Home HTML5 on the HP TouchPad Found Lacking, What App Developers Should Know

HTML5 on the HP TouchPad Found Lacking, What App Developers Should Know

Sencha, a provider of HTML5 frameworks and tools for developers both on desktop and mobile, has put the new HP TouchPad tablet computer to the test in terms of HTML5 browser performance, and found it somewhat lacking. “The TouchPad looks quite promising, but still seems rough around the edges,” notes the company while detailing the battery of browser tests it used to determine the TouchPad’s HTML5 scorecard.

Promising, but Needs Work

A less-than-stellar review regarding HTML5 performance is an interesting result for the OS behind the TouchPad. The mobile operating system webOS had previously excited the developer community because it was built on top of HTML5 and modern Web technologies, including Node.js, for example.

But after running tests on the TouchPad’s implementation of WebKit (version 534.6, a recent build) to determine its worthiness as an HTML5 app platform, Sencha says the results were mixed.

“We found different behavior depending whether we used the browser directly or if we installed the app as a ‘native’ web app using webOS’ packaging capability,” writes Sencha’s Aditya Bansod. “And while the browser has very mixed CSS3 and JavaScript results, it has the fastest Canvas implementation we’ve ever seen. Overall, the TouchPad looks quite promising, but it still seems like there is room for improvement from a Web developer’s point of view.”

The Findings

The TouchPad’s HTML5 scorecard came from a series of tests in areas like JavaScript performance, HTML5/CSS3 feature, rendering performance and rendering accuracy. Sencha used a variety of standard tests including  Modernizr, Acid3, SunSpider and the company’s own Sencha Animator demos and Sencha Touch Kitchen Sink.

Here is a summary of the findings (more detail here):

  • The TouchPad scored 92/100 on the Acid3 tests. The failures were due to the lack of SVG support in the browser.
  • The Modernizr suite failed after 241 tests were attempted (out of a total of 276). The failed test results were compared to caniuse data, and it was unclear if this was really a browser issue, or incorrect data used for the assertions. For comparison purposes, the iPad scores 273 and Honeycomb 240 on this test.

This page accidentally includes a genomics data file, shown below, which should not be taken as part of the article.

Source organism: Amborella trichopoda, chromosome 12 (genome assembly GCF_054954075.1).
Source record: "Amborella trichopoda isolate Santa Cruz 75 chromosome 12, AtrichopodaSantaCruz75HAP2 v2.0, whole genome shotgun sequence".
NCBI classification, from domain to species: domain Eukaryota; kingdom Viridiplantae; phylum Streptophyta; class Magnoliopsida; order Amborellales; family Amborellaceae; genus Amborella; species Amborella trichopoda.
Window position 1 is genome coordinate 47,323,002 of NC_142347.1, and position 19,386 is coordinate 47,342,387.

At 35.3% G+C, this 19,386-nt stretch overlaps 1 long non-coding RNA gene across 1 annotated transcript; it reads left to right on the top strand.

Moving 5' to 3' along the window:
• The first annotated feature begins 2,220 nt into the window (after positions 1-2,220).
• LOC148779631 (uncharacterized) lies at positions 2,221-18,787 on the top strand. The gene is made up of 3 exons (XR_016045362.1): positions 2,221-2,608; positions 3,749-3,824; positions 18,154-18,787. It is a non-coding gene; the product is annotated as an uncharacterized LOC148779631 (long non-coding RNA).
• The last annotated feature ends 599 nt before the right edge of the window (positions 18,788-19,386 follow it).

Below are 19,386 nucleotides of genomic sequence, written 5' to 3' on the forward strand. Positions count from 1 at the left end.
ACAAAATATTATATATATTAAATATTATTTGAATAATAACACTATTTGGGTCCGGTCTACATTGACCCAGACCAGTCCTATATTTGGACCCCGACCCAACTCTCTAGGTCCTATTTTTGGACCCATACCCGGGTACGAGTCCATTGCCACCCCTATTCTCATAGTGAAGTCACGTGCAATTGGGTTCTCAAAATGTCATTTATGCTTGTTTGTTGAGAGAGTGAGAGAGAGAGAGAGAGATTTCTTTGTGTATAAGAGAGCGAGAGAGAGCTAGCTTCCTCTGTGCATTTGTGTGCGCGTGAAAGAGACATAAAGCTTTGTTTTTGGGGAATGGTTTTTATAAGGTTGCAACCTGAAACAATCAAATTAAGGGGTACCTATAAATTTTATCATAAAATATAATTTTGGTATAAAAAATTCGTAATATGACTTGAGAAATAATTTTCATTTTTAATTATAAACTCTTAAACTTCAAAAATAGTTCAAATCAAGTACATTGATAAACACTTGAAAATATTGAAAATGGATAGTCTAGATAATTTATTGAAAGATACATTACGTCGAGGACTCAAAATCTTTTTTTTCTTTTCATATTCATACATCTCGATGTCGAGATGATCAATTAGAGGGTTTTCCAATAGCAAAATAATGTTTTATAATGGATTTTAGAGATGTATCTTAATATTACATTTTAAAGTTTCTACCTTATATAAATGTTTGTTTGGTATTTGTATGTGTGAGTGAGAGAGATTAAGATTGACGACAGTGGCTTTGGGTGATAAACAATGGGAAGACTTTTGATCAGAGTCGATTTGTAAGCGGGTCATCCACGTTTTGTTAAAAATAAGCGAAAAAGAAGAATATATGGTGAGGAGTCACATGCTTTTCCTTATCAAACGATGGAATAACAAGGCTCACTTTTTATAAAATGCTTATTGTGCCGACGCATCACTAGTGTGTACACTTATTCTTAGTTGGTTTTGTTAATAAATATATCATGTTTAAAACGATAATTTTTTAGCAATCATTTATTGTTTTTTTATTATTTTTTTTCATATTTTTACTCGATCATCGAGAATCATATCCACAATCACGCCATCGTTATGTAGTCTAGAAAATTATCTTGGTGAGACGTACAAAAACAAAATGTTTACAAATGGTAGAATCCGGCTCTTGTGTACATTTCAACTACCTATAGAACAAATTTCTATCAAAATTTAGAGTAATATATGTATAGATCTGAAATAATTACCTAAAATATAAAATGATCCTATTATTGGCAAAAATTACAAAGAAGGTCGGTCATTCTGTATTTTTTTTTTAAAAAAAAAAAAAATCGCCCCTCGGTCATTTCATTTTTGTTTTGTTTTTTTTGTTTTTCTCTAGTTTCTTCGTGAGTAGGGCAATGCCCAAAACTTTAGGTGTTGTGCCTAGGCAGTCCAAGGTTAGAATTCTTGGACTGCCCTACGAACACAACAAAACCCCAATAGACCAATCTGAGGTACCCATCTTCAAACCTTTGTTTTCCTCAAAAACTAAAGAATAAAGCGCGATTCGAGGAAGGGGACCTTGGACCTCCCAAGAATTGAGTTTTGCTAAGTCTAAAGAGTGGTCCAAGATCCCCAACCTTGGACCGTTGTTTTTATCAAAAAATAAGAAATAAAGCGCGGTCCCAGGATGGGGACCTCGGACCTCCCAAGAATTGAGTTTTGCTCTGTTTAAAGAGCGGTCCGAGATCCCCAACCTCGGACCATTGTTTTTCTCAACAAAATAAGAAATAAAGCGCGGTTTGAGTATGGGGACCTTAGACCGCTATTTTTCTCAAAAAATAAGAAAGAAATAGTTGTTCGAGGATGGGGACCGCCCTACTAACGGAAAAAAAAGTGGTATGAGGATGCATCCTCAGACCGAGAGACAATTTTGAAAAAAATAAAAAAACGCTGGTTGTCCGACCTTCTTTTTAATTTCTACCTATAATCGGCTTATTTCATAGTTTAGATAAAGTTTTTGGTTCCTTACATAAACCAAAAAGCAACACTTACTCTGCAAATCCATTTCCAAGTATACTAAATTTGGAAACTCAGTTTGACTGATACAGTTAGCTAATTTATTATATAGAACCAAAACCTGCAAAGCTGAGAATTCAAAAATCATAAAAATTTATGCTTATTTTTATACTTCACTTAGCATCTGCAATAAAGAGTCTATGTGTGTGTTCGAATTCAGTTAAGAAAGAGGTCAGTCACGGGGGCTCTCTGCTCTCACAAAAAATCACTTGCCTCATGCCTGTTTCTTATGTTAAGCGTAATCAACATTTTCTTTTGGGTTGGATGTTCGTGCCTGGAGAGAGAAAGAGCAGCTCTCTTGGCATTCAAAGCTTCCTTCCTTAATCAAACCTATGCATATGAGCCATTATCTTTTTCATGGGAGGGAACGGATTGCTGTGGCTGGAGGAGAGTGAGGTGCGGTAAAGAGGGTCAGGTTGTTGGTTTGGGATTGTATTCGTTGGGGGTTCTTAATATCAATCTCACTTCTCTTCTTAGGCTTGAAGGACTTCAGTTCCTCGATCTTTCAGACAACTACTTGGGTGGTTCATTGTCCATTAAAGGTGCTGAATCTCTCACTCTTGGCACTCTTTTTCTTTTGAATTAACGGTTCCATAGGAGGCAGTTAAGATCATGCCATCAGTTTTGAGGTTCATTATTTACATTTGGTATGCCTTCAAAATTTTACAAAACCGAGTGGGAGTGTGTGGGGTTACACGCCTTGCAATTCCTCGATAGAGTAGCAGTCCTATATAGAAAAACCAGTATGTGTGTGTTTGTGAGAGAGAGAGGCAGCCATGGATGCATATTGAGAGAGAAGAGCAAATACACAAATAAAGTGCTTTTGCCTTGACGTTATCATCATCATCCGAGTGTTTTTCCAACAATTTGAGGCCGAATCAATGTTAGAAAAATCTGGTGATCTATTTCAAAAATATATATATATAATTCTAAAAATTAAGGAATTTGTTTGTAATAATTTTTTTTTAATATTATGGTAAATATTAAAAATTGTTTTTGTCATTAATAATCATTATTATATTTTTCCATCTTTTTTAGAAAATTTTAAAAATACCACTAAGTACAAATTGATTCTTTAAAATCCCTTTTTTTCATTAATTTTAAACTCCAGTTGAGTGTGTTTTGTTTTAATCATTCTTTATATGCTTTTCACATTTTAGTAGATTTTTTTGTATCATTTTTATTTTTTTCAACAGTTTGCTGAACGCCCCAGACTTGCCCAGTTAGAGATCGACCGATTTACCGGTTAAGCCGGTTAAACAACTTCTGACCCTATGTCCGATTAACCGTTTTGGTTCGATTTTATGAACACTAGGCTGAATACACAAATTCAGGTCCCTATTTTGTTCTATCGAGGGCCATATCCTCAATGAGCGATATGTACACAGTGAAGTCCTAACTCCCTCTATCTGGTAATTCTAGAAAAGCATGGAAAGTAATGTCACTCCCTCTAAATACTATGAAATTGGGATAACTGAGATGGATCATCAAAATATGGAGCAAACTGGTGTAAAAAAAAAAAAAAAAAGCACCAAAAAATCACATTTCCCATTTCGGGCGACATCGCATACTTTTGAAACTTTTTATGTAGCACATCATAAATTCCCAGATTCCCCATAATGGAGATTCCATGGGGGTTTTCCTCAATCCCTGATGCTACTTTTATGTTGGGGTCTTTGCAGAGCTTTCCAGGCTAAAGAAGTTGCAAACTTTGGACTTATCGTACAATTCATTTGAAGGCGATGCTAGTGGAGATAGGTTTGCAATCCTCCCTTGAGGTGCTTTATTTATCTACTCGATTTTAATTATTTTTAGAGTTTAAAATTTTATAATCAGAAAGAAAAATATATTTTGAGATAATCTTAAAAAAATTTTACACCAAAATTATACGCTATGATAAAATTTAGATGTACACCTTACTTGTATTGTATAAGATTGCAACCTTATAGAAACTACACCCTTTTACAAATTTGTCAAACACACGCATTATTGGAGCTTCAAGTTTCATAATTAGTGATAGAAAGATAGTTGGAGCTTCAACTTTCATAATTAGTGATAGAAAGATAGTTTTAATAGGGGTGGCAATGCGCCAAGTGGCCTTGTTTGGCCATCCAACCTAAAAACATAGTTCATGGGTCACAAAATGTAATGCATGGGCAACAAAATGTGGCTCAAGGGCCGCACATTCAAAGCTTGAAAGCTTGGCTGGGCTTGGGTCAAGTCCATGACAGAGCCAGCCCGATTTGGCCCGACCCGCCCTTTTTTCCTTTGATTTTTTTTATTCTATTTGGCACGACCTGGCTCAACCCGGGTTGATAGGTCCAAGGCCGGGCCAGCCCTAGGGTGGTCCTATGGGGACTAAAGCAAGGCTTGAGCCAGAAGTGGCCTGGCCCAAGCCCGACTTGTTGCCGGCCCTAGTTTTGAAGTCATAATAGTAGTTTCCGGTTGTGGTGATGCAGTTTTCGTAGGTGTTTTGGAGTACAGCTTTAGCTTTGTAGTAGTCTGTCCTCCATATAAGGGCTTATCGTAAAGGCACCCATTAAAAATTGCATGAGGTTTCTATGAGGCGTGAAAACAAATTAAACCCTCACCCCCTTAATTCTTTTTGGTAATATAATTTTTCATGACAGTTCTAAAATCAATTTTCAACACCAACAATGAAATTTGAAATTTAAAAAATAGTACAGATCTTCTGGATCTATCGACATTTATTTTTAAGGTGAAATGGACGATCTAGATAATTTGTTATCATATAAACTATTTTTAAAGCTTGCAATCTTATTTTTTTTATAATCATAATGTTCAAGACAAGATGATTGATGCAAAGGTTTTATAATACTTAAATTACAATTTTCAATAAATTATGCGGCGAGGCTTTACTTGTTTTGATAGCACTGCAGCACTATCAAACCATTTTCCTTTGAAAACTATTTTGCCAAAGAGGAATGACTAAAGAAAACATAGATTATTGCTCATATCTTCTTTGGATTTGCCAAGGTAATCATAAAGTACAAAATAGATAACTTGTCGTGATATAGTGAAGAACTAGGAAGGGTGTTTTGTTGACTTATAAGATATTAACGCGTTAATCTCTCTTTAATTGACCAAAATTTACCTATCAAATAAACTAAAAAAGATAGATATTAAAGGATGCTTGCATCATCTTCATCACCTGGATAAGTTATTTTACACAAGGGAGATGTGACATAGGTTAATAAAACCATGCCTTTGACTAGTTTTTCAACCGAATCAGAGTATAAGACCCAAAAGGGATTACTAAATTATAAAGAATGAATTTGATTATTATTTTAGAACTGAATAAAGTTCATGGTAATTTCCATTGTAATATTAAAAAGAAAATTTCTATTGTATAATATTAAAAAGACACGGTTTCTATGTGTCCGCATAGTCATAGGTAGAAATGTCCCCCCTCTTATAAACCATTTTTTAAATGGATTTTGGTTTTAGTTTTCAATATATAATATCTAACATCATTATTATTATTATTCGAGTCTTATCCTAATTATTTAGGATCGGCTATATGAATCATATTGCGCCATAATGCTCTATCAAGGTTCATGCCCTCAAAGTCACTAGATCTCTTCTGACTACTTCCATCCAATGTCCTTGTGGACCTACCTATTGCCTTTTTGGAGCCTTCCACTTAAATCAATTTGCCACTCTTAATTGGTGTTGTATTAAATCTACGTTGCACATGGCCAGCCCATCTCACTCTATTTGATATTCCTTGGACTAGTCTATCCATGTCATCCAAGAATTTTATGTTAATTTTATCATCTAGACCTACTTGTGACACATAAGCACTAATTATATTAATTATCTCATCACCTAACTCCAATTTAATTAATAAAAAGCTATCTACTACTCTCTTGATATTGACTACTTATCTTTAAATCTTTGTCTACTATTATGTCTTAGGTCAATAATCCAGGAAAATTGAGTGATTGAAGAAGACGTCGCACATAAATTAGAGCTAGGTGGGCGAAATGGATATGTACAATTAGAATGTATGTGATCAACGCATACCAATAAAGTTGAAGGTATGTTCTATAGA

• Modernizr also reported SVG, CSS 3D Transforms, and the HTML5 history API were not supported.
  • The TouchPad uses a non-standard accelerometer API.
  • The SunSpider tests saw the TouchPad fall behind competitors like Xoom, iPad 2 and the PlayBook. It was, on average, 70% slower in terms of JavaScript execution.
  • Only the Xoom finished the V8 Benchmark Suite. The iPad 2 quit after 4 out of 7 tests and the TouchPad finished just 2 out of 7.
  • CSS performance on the TouchPad was mixed. The browser had serious issues rending more complex and sophisticated CSS.
  • The TouchPad has the fastest Canvas implementation yet. For example, on the Mobile Speed Reading test, the TouchPad got 16 FPS (PlayBook got 10 FPS, iPad 2 got 3 FPS and the Xoom failed to load the test).
  • In audio and video tests, the TouchPad could not play HTML5 audio or video inline.
  • The Sencha Touch Kitchen Sink found that webkit-mask is not supported, and there were issues with scrolling and touch events.

Tips for the HTML5 App Developer

Sencha concludes its review with a handful of tips for the HTML5 app developer, beginning with a suggestion to build Sencha apps, of course. But as it turns, out, that may not be a bad idea.

The company found that when a Sencha Touch app was packaged as an IPK (the webOS packaging format) using the Palm Developer tools, and the app was run in the native shell, overall performance was “significantly better.” What this means is that the core software stack is very capable, explains Bansod, but the browser itself needs improvement.

More simply put, what he’s saying is that native apps run better on the TouchPad than Web apps.

Some other tips for app developers include the following:

  • Avoid SVG: “Not only is it not supported,” said Bansod, “but when the browser encounters it, it does strange things.”
  • Audio and video cannot be played inline. The browser tries to download files it doesn’t recognize or passes them to another app.
  • Be wary of complex CSS transitions and animations because, at certain zoom states, or when combined with other CSS effects, results are unpredictable.

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